Colorado Turns Down Homeless Bill of Rights

Hate and Lies Prevail in Denver

The Colorado State Legislative committee turned down the Right to Sleep/Homeless Bill of Rights legislation this week in Denver.  This is part of a national movement to pass bills of rights throughout the country.  In response to the large number of people who are harassed by police for innocent behavior of sitting, sleeping, standing in the public space, advocates tried to reduce the involvement of law enforcement in the distribution of social services.  

In surveys done in Colorado, San Antonio, San Francisco, Washington, and Oregon, they found 80 to 90% of the population experience discrimination by law enforcement in their communities.  This was an attempt to reduce interactions between law enforcement and homeless people in the State of Colorado. In the survey conducted in Denver, 70 percent of respondents said they were harassed, ticketed and even arrested for sleeping outdoors, and nearly as many, 64 percent, for simply sitting or lying down to rest.  73 percent said they had been turned away from shelters when they tried to enter. 60 percent also said they had their property seized by city employees and/or law enforcement.

The bill would specifically:

  1. The right to use and move freely in public spaces without time limits or discrimination based on housing status.
  2. The right to eat and share food in public spaces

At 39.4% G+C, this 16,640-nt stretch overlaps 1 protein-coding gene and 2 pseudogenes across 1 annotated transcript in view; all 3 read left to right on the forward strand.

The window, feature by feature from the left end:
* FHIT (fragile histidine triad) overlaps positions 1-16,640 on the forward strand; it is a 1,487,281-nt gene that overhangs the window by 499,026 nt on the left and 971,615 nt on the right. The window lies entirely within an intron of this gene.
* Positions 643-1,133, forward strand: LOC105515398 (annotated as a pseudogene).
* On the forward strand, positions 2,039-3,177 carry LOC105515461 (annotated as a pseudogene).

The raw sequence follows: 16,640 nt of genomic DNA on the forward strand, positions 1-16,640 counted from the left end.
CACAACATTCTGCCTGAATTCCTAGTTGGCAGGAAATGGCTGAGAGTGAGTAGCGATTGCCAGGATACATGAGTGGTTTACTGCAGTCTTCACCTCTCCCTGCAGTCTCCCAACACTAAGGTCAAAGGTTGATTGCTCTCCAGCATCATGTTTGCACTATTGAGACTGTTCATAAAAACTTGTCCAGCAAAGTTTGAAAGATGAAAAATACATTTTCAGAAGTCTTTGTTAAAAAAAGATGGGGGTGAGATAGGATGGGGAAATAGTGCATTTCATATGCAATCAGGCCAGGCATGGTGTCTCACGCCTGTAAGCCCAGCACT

3. The right to occupy a motor vehicle that is parked on public property.
  4. The right to a reasonable expectation of privacy in public spaces.

Activists came from around the country to support the Colorado initiative.  There were homeless people from Skid Row, Boulder, Seattle, Baltimore, New York City, DC, San Francisco among others who rallied at the State House to push this forward.  They were extremely disappointed and disruptive after it became clear the bill was going to die. 

The Denver Post reported the opposition this way: Kathy Haddock, senior assistant city attorney for Boulder, cited more than $3 million annually the city spends on homelessness (This is the money given to Boulder from the Federal Government and not local funds).

"'Right to rest' is a good phrase, it sounds good, it's a good sound bite, but homelessness issues are not addressed simply by providing people a place to rest," she said. "In fact, using public property to become a replacement home for people means that property also becomes their bathroom, cooking area, trash bin and congregating area.

"As a result, those areas become unusable by others and are very expensive for the city to provide trash removal and human-waste removal services."

Even though these rules only applied to public property, retail lobbyists testified against the bill.  Trial lawyers testified against the bill as did the Chamber of Commerce.   Boulder and other cities in Colorado who have made it illegal to be homeless testified against the bill, because of the "expense" of defending lawsuits.  The cities were worried that police would sue them if they threatened arrest of homeless people. 

Brian Davis

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PS:  Cleveland has a federal consent decree signed in February 2000 that protects homeless people from harrassment by the police for purely innocent behavior.